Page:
In this case, the parties agree that the Court of Chancery properly considered the Partnership Agreement and Assignment Agreement to the extent those documents were the basis upon which the plaintiffs' asserted standing to file the complaint. That review led the Court of Chancery to conclude, however, that the Partnership Agreement and Assignment Agreement are ambiguous.

The partnership agreement recognizes the rights of purchasers in a public offering. The assignment agreement provides that purchasers in a public offering have those rights. But neither document plainly says that those rights may be transferred to subsequent assignees, and there are provisions suggesting otherwise.

On a motion to dismiss for failure to state a claim, a trial court cannot choose between two differing reasonable interpretations of ambiguous documents. Barsky v. Flaherty, Del. Ch. , C.A. No. 9132 (September 9, 1987), reprinted in 13 DEL.J.CORP.L. 615, 630, 1987 WL 17047 (1988). Ambiguity exists "when the provisions in controversy are reasonably or fairly susceptible of different interpretations." Kaiser Aluminum Corp. v. Matheson, Del.Supr., 681 A.2d 392, 395 (1996). Dismissal is proper only if the defendants' interpretation is the only reasonable construction as a matter of law. Barsky v. Flaherty, Del. Ch. , C.A. No. 9132 (September 9, 1987), reprinted in 13 DEL.J.CORP.L. 615, 630, 1987 WL 17047 (1988); see Solomon v. Pathe Communications Corp., Del.Supr., 672 A.2d 35, 38-39 (1996).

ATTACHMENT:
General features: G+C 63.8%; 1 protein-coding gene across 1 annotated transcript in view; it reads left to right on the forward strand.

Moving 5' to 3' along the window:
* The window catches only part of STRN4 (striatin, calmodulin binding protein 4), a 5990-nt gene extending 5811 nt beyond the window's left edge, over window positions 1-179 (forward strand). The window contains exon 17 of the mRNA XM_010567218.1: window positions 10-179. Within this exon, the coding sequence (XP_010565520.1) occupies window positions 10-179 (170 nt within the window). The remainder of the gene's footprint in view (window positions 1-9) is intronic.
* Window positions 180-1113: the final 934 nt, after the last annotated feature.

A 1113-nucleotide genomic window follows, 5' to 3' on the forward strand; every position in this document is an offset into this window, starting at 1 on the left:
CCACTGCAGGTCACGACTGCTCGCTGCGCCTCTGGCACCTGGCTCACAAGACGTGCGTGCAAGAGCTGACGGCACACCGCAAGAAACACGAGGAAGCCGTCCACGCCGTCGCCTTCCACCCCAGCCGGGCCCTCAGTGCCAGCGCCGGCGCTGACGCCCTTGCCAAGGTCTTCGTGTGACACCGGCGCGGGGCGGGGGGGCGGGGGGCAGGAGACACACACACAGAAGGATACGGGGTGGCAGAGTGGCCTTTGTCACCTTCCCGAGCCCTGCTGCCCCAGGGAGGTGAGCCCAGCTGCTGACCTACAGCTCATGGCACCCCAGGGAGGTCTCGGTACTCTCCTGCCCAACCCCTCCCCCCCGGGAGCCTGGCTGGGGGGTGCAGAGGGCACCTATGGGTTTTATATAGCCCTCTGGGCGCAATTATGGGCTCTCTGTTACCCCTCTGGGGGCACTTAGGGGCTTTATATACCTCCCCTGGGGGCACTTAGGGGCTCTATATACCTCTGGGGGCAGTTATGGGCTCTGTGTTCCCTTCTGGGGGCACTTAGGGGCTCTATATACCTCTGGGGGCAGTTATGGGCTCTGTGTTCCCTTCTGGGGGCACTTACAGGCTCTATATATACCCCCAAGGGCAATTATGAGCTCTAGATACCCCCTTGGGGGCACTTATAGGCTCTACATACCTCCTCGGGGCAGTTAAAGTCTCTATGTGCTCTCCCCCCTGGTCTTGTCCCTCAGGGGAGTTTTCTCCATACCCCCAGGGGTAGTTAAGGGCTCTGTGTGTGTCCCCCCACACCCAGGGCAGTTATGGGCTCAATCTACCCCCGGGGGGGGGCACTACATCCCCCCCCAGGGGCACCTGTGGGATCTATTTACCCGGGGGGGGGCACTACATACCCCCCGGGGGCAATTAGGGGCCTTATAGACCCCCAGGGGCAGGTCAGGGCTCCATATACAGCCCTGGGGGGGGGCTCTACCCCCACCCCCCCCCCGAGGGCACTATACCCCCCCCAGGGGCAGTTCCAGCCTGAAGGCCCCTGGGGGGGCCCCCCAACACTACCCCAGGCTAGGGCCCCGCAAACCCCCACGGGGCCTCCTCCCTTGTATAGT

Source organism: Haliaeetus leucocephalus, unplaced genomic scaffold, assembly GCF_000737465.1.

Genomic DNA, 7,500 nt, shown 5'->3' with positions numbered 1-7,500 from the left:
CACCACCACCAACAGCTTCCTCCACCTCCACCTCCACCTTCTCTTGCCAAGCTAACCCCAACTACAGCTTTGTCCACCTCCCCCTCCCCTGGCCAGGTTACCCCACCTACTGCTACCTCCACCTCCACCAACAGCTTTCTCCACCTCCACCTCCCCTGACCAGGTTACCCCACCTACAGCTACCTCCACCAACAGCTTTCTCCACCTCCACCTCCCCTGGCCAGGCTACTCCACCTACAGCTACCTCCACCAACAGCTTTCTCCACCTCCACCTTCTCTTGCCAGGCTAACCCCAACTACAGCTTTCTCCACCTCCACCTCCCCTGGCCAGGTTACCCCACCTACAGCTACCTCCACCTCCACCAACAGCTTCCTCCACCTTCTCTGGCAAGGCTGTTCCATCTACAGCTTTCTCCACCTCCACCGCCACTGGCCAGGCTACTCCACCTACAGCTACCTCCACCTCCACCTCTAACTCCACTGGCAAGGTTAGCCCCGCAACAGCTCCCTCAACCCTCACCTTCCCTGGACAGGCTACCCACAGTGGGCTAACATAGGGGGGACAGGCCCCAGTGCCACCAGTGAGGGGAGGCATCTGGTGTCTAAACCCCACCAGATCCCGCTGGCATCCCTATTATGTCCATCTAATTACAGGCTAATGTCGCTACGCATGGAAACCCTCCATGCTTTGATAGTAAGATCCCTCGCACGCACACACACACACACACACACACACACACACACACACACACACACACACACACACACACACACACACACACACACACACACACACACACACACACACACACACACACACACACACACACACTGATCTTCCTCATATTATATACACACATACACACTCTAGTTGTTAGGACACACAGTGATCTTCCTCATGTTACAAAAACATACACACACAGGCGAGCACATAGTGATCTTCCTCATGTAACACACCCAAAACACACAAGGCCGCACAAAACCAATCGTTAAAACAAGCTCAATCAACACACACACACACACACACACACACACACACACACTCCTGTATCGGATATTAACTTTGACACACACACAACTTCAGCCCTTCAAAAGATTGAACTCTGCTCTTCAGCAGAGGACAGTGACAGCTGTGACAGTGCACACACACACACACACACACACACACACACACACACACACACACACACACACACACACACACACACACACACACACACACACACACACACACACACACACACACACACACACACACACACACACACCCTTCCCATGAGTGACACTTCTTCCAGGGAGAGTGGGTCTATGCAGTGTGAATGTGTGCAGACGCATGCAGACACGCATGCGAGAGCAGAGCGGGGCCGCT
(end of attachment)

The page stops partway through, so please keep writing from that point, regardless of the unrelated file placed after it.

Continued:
Instead of denying the Rule 12(b)(6) motion to dismiss, the Court of Chancery considered the prospectus to resolve the ambiguity in favor of defendants. As we have noted, the Court of Chancery stated: